The first time I visited Israel we went to a Shabbat dinner to the brother of Mr. D. Let’s call the brother Mr. N.
Mr. N. and his family live nearby Jerusalem and are an observant Jewish family. I’m not sure they know, but I was really nervous before the dinner. It was my first Shabbat where I knew there would be praying and where I really shouldn’t be touching my phone.
They didn’t know me, but they did know I was a Christian. That Shabbat dinner was something I’ll never forget.
Five years passed and Mr. N. is still among the first people to help me or offer help whenever he sees an opportunity.
And here you need to learn a word with me, and that is MITZVAH.
While it literally translates as ‘command’, I prefer to say it means doing a ‘good deed.’ According to Judaism: “Mitzvot have a practical benefit for the person who does them as well as for the entire world.”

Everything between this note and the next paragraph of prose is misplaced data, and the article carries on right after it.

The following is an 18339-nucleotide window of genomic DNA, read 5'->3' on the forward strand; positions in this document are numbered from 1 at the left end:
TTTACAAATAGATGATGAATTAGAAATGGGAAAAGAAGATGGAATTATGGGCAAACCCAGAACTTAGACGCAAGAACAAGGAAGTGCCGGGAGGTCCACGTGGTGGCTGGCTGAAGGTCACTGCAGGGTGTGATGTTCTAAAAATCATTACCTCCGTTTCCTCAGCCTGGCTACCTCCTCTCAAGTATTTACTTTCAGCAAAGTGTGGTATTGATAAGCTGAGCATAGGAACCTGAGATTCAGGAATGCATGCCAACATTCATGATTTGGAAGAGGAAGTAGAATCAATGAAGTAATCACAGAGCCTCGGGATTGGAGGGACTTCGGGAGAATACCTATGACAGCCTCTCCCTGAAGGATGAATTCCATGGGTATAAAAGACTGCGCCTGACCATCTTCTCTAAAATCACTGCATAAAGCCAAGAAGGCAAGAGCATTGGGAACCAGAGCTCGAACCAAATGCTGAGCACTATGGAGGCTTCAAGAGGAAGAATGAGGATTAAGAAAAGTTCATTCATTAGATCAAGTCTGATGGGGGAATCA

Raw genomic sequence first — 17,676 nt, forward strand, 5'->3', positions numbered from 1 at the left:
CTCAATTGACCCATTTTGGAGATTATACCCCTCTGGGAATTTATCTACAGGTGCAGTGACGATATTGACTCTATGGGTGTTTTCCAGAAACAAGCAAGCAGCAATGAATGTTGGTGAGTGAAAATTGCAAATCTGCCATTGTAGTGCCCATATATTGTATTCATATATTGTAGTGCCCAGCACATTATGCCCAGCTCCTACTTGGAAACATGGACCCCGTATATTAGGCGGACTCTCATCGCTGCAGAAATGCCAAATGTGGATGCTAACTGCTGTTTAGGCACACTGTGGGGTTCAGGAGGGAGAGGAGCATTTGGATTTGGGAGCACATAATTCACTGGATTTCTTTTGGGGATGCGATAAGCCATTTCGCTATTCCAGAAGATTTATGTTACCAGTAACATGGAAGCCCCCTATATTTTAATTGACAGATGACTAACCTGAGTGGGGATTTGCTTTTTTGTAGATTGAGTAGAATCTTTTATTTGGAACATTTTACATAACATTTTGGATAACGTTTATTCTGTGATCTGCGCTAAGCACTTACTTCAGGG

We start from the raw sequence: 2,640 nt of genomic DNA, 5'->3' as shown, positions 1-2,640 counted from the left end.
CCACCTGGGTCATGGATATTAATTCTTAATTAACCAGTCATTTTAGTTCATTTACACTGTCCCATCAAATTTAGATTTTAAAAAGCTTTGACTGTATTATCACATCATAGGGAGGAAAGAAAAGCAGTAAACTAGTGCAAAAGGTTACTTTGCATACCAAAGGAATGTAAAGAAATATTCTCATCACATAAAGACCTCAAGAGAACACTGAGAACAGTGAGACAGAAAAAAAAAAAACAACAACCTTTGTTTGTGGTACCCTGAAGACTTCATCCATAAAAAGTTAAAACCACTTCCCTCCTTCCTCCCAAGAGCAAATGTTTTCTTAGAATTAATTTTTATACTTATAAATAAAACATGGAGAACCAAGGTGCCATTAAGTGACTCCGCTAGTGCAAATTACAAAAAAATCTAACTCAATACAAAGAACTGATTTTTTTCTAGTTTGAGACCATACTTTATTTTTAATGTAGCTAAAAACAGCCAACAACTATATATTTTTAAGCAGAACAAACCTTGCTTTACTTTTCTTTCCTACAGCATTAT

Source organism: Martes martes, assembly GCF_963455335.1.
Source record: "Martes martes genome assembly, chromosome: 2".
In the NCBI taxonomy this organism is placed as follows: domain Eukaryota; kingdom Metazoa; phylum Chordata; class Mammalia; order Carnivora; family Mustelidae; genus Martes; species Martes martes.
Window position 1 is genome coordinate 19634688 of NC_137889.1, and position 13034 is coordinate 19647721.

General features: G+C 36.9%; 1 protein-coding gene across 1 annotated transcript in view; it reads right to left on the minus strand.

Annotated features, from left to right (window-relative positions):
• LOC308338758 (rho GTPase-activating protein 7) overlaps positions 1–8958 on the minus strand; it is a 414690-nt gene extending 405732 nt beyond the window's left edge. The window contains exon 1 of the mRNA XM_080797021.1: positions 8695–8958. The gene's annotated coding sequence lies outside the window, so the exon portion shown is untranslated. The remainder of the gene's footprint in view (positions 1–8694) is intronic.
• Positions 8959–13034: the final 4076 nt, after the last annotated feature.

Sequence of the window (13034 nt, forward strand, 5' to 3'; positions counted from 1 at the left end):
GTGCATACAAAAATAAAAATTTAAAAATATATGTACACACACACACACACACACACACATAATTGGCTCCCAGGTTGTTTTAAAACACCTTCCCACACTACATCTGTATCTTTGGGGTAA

I’ve always felt that giving was more fulfilling for me than receiving, but now, as an #AlmostJewish, I got into mitzvot.
So when Mr.N. told me he had a friend who was going to Budapest to propose to her girlfriend and needed some help, I took up my part of the mitzvah. The guys had a beautiful engagement in my hometown and are planning their wedding.
But the circle isn’t full yet.
Once the engagement was sealed with a ‘yes,’ the groom told me if I ever needed help, he was here. So when I realized I wanted a logo for my site, I felt I needed an external eye as I’m too much involved.
I asked him if he could draft me something. I told him I liked hamsa.
A week later he sends me a hamsa with a beating heart.
So guys, go and do a good deed today, call it a mitzvah, or not – Christians have similar commands in the New Testaments, but I don’t think we have a name for it -, just do good.
I know it was a long story to show you my logo, but this is part of Judaism. Part of my Judaism.
And now, tell me what you think about my new logo?